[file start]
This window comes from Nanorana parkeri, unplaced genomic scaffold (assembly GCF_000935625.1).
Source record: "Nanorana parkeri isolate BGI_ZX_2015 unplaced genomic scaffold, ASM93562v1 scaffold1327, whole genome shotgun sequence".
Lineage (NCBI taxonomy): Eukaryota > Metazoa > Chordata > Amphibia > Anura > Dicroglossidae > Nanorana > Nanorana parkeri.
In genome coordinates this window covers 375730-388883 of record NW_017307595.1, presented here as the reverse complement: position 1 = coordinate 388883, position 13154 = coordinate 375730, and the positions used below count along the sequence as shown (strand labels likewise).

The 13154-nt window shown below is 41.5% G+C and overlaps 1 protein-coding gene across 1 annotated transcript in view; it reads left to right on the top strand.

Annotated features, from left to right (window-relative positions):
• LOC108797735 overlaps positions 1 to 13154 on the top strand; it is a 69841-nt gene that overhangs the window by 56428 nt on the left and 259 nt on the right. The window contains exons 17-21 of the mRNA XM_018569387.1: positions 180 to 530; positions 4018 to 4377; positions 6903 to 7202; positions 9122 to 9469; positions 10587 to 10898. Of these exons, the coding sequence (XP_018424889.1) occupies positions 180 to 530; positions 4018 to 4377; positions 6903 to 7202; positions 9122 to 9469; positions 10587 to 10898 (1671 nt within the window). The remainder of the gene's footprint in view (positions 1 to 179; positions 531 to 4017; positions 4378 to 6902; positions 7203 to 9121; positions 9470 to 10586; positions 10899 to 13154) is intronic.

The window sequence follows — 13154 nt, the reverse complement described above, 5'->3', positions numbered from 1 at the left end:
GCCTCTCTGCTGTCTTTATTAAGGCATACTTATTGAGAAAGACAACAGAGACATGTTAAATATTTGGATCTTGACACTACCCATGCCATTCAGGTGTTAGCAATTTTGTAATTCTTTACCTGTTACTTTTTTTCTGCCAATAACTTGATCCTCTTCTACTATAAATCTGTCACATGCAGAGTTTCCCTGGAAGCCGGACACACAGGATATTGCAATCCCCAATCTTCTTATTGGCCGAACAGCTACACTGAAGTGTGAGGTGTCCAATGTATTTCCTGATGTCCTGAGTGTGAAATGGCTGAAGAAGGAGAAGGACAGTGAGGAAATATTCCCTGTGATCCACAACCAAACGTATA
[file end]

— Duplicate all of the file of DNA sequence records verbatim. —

This window comes from Nanorana parkeri, unplaced genomic scaffold (assembly GCF_000935625.1).
Source record: "Nanorana parkeri isolate BGI_ZX_2015 unplaced genomic scaffold, ASM93562v1 scaffold1327, whole genome shotgun sequence".
Lineage (NCBI taxonomy): Eukaryota > Metazoa > Chordata > Amphibia > Anura > Dicroglossidae > Nanorana > Nanorana parkeri.
In genome coordinates this window covers 375730-388883 of record NW_017307595.1, presented here as the reverse complement: position 1 = coordinate 388883, position 13154 = coordinate 375730, and the positions used below count along the sequence as shown (strand labels likewise).

The 13154-nt window shown below is 41.5% G+C and overlaps 1 protein-coding gene across 1 annotated transcript in view; it reads left to right on the top strand.

Annotated features, from left to right (window-relative positions):
• LOC108797735 overlaps positions 1 to 13154 on the top strand; it is a 69841-nt gene that overhangs the window by 56428 nt on the left and 259 nt on the right. The window contains exons 17-21 of the mRNA XM_018569387.1: positions 180 to 530; positions 4018 to 4377; positions 6903 to 7202; positions 9122 to 9469; positions 10587 to 10898. Of these exons, the coding sequence (XP_018424889.1) occupies positions 180 to 530; positions 4018 to 4377; positions 6903 to 7202; positions 9122 to 9469; positions 10587 to 10898 (1671 nt within the window). The remainder of the gene's footprint in view (positions 1 to 179; positions 531 to 4017; positions 4378 to 6902; positions 7203 to 9121; positions 9470 to 10586; positions 10899 to 13154) is intronic.

The window sequence follows — 13154 nt, the reverse complement described above, 5'->3', positions numbered from 1 at the left end:
GCCTCTCTGCTGTCTTTATTAAGGCATACTTATTGAGAAAGACAACAGAGACATGTTAAATATTTGGATCTTGACACTACCCATGCCATTCAGGTGTTAGCAATTTTGTAATTCTTTACCTGTTACTTTTTTTCTGCCAATAACTTGATCCTCTTCTACTATAAATCTGTCACATGCAGAGTTTCCCTGGAAGCCGGACACACAGGATATTGCAATCCCCAATCTTCTTATTGGCCGAACAGCTACACTGAAGTGTGAGGTGTCCAATGTATTTCCTGATGTCCTGAGTGTGAAATGGCTGAAGAAGGAGAAGGACAGTGAGGAAATATTCCCTGTGATCCACAACCAAACGTATA